We work in grasslands, rangelands, woodlands, riparian areas and alpine tundra.
We use a combination of long-term monitoring, modeling and experimental approaches at population to community to ecosystem levels of ecological organization. We love thinking about plant-soil feedbacks, functional traits, species effects on ecosystem processes, non-linear and threshold dynamics — as well as good food, climbing routes, and local music.
Niwot Ridge Long-term Ecology Project
The Niwot Ridge LTER is a NSF-funded 40+ year study of mountain ecosystems in the Colorado Rockies. Our mission is to understand how our complex mountain systems are changing and to illuminate the future of the many critical services these systems provide to all of us living downhill.
Boulder Apple Tree Project
In the mid-1800s, there were thousands of unique varieties of apple trees in the United States, some of the most astounding diversity ever developed in a food crop. The Boulder Apple Tree Project is working to restore local apple cultivars on the Colorado Front Range, and in the process, train a new generation of community-engaged scientists. Credit: Matt Talarico/Media Impact Lab
Grassland Diversity Project
It is hard to work in a landscape when services vary widely from year to year due to climate fluctuations, especially when these fluctuations are getting more and more extreme. Does diversity hold a key? In both California and Colorado, we are exploring how managing for a diversity of species, all with different strategies, might best stabilize services in face of this increased variability.
Rangeland Resilience Project
More frequent drought and more frequent intense storms will require the adoption of adaptive management practices that enhance resilience to this variability and stabilize rangeland production. The Rangeland Resilience Project is working on strategies to implement climate adaptation tailored to the local exposures, sensitivities and adaptation opportunities faced by ranchers and land managers. We are using a comparative framework that spans across five rangeland regions within the Western US.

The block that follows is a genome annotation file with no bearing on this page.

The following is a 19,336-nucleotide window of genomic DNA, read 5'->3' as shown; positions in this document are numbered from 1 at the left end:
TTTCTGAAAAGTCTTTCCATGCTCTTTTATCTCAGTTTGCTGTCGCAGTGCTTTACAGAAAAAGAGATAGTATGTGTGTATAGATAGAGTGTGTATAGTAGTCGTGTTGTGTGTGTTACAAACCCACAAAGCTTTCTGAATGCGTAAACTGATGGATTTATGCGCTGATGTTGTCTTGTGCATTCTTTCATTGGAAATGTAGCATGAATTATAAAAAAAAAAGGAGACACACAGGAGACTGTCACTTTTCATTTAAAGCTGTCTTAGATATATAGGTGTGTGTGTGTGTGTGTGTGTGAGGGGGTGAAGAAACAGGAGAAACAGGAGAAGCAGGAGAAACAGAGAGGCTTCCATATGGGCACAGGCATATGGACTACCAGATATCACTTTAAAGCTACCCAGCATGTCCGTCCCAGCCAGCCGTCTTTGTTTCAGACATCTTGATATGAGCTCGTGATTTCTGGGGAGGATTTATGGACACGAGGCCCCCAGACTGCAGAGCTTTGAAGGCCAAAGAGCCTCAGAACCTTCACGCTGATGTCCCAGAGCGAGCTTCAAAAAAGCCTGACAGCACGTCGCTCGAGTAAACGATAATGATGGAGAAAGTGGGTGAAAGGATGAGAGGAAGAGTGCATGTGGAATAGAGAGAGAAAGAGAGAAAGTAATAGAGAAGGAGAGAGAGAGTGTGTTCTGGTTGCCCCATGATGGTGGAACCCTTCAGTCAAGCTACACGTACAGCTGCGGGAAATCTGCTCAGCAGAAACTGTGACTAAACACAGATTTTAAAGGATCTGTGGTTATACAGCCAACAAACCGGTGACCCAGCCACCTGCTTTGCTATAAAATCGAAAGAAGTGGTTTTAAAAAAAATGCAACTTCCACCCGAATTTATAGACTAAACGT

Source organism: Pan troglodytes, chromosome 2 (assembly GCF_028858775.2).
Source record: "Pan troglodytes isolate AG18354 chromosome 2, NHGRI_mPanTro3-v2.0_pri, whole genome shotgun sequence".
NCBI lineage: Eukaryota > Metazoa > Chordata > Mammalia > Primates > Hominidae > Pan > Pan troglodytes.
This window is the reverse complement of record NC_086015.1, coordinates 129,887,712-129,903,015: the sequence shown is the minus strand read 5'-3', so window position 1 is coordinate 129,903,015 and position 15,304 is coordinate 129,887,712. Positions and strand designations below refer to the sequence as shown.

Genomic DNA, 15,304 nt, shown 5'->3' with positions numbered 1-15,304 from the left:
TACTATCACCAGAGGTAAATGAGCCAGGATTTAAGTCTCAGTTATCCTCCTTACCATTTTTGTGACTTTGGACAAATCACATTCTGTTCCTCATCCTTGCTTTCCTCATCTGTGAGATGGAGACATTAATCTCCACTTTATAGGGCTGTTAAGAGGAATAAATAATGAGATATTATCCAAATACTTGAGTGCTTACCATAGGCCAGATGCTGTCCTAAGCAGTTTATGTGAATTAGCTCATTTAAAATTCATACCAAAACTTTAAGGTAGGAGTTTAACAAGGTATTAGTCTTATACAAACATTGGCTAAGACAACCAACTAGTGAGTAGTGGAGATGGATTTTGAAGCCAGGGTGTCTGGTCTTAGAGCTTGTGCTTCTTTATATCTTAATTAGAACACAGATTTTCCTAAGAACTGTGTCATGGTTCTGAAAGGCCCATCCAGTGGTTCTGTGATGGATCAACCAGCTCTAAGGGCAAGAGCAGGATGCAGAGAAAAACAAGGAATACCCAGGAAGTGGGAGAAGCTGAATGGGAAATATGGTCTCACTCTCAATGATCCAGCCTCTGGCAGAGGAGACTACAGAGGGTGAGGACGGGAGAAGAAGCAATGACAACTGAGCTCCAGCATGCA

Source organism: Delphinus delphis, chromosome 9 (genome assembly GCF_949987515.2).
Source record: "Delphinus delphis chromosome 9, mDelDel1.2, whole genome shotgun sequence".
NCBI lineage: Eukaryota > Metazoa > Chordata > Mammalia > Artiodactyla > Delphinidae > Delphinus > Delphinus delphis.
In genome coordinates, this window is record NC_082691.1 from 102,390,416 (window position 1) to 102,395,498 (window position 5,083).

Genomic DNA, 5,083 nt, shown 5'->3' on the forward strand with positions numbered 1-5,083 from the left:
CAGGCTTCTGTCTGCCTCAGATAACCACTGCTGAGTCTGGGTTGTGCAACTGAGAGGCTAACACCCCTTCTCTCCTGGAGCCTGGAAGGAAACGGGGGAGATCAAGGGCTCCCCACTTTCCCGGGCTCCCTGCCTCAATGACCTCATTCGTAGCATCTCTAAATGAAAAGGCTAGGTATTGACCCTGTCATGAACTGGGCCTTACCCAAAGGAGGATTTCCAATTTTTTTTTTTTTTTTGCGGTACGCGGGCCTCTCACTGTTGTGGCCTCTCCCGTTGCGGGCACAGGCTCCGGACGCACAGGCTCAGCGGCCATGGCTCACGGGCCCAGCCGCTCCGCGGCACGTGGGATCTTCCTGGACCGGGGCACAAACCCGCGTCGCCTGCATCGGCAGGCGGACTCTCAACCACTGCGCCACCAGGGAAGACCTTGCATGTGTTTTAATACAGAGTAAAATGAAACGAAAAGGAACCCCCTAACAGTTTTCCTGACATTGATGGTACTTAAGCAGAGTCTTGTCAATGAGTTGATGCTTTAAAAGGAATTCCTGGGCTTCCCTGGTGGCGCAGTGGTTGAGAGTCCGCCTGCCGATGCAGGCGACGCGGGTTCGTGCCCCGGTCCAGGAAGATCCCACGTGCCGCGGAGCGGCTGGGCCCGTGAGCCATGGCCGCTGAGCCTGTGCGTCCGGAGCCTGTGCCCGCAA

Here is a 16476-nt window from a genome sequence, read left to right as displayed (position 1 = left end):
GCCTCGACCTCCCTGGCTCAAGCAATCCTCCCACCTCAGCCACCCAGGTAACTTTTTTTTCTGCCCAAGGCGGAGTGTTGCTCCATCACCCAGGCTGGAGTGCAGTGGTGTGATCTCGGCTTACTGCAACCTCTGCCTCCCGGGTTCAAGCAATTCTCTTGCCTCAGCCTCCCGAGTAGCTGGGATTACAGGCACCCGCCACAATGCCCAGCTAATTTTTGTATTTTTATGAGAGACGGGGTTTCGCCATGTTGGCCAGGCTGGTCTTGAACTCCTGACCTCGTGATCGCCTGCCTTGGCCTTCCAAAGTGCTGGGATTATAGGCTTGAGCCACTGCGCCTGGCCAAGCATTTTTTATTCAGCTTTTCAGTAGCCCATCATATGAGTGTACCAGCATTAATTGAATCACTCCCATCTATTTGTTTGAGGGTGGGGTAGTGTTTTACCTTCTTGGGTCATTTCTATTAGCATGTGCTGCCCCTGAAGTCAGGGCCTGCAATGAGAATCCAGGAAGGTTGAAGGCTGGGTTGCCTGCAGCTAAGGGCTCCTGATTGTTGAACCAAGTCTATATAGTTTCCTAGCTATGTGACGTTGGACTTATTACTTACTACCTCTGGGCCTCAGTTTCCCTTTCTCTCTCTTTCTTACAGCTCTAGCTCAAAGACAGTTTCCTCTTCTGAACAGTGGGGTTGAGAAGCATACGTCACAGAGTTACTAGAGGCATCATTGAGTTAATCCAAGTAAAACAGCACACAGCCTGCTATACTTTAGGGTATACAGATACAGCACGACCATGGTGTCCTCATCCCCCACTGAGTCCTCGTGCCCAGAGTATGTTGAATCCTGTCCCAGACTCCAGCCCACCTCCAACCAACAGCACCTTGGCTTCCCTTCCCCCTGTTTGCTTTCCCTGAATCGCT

Mountain Riparian Restoration Project
Degraded riparian zones often suffer from the dual impacts of lowered water tables and increased browsing. We are exploring ecophysioloigcal approaches that can better signal constraints on riparian species recovery to help prioritize management efforts.
Carrizo Plains Ecosystem Project
Near Bakersfield California, the Carrizo Plains is a special place to study the links between conservation, ecosystems, and climate change. The activities of a threatened small mammal, the giant kangaroo rat, structures the landscape through burrowing and foraging. Influences of cattle grazing and climate change change both top-down and bottom-up effects on this tightly interactive system. Photo: Joan Dudney
Global Arid Zone Project
In the GAZP, we are bringing together arid and semi-arid restoration researchers globally to pool existing data and knowledge about seeding in aridlands for a deeper understanding of restoration science.